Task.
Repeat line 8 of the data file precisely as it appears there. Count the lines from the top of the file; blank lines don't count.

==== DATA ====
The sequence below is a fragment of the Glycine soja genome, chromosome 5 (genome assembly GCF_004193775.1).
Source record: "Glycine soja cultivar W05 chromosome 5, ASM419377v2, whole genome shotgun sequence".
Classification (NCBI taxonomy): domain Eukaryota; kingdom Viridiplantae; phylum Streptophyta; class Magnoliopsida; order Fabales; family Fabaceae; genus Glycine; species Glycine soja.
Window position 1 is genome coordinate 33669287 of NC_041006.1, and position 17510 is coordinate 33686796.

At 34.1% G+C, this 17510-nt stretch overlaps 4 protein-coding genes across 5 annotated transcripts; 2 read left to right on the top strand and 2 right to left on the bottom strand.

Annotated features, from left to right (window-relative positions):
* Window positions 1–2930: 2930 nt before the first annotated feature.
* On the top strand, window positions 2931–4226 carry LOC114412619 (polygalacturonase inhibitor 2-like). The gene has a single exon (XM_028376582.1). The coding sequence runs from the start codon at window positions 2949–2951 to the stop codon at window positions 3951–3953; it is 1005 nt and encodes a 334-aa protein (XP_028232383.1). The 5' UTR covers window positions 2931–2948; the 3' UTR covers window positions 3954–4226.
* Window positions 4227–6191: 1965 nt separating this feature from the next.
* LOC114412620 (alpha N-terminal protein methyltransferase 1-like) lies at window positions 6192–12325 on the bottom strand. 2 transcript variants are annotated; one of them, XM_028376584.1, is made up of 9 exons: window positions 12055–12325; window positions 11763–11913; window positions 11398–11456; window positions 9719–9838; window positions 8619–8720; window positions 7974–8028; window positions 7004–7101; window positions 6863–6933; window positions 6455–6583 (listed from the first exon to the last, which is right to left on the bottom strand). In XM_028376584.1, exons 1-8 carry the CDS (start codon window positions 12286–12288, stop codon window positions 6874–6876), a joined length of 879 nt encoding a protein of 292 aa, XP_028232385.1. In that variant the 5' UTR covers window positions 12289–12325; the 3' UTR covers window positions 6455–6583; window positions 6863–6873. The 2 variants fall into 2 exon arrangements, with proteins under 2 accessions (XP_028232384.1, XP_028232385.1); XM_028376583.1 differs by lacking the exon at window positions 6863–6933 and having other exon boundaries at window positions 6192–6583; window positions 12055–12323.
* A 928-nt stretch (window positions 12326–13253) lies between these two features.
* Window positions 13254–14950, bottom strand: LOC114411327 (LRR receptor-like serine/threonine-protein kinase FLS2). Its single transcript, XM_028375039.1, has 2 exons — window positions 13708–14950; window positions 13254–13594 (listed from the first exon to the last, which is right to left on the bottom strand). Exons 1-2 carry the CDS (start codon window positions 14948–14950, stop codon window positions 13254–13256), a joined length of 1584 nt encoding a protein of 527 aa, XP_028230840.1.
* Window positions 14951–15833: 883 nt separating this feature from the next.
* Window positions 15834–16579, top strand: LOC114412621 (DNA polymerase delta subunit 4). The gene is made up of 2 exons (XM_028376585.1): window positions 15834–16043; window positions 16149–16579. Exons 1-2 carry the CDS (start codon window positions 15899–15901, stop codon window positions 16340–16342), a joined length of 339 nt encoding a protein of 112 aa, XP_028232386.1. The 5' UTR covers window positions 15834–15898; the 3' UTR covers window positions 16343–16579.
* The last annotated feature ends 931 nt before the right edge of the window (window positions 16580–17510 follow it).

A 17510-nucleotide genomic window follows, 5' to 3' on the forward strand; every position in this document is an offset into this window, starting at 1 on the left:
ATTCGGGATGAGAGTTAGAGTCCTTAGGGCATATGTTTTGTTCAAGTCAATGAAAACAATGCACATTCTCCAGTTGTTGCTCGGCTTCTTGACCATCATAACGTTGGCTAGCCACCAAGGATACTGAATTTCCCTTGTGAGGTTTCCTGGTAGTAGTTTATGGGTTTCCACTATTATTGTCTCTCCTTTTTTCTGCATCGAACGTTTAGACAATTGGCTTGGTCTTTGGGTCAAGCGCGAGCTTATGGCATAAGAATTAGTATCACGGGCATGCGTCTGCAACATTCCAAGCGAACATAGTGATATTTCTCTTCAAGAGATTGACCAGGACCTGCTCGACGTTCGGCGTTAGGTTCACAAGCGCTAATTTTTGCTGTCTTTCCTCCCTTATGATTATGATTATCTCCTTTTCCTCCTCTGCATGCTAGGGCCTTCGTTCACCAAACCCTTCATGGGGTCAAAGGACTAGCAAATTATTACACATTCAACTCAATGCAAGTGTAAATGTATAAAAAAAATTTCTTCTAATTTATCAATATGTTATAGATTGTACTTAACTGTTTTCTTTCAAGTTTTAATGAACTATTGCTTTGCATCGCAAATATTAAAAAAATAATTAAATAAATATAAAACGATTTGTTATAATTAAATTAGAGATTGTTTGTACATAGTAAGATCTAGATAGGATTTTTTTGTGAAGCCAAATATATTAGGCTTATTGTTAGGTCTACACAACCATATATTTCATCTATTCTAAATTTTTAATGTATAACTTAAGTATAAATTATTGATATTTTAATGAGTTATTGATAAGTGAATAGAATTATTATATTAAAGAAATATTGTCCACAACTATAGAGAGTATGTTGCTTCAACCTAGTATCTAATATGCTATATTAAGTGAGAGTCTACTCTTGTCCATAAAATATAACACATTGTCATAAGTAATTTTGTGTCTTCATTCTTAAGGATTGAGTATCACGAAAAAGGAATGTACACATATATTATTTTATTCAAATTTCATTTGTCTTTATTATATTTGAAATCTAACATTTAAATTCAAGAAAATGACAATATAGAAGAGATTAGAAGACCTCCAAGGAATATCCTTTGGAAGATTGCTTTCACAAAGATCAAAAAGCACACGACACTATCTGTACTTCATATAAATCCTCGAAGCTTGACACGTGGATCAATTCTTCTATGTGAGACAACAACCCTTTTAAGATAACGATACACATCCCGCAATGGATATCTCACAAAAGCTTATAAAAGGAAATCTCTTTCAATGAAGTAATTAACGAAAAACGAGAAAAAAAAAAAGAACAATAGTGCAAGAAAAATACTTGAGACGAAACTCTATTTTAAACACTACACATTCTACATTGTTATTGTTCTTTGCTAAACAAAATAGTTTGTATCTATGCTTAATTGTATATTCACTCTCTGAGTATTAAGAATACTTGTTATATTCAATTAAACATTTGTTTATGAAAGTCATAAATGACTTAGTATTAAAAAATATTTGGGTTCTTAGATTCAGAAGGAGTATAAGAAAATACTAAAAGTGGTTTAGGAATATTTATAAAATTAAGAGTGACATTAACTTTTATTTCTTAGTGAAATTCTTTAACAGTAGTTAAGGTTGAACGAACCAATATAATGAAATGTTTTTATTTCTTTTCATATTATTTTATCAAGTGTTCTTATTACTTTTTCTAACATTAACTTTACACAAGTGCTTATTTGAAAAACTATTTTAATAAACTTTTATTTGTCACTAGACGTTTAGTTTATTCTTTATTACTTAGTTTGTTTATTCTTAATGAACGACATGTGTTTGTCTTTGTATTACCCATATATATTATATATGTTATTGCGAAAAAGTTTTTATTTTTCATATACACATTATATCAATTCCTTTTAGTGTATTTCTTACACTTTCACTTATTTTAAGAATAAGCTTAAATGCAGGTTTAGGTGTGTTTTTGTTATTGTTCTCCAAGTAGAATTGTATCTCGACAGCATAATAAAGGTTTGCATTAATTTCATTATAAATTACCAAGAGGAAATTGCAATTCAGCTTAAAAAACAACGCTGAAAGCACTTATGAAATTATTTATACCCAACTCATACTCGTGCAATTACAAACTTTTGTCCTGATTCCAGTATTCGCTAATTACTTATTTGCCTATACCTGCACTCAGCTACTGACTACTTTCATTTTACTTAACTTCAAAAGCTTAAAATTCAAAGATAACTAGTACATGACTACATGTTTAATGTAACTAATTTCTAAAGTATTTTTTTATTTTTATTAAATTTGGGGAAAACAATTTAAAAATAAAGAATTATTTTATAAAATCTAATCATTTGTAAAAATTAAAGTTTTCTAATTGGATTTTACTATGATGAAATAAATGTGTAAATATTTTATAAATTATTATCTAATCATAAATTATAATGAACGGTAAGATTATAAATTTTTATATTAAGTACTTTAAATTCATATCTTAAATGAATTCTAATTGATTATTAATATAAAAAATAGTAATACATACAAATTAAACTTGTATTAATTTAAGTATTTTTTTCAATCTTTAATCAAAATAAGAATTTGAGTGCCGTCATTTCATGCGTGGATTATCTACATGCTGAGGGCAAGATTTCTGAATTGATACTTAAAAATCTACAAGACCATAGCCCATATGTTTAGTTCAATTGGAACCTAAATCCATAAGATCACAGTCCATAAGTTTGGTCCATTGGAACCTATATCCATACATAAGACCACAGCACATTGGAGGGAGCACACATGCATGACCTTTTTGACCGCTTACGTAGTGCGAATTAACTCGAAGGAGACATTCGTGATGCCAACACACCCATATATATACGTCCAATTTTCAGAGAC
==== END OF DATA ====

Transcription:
* On the top strand, window positions 2931–4226 carry LOC114412619 (polygalacturonase inhibitor 2-like). The gene has a single exon (XM_028376582.1). The coding sequence runs from the start codon at window positions 2949–2951 to the stop codon at window positions 3951–3953; it is 1005 nt and encodes a 334-aa protein (XP_028232383.1). The 5' UTR covers window positions 2931–2948; the 3' UTR covers window positions 3954–4226.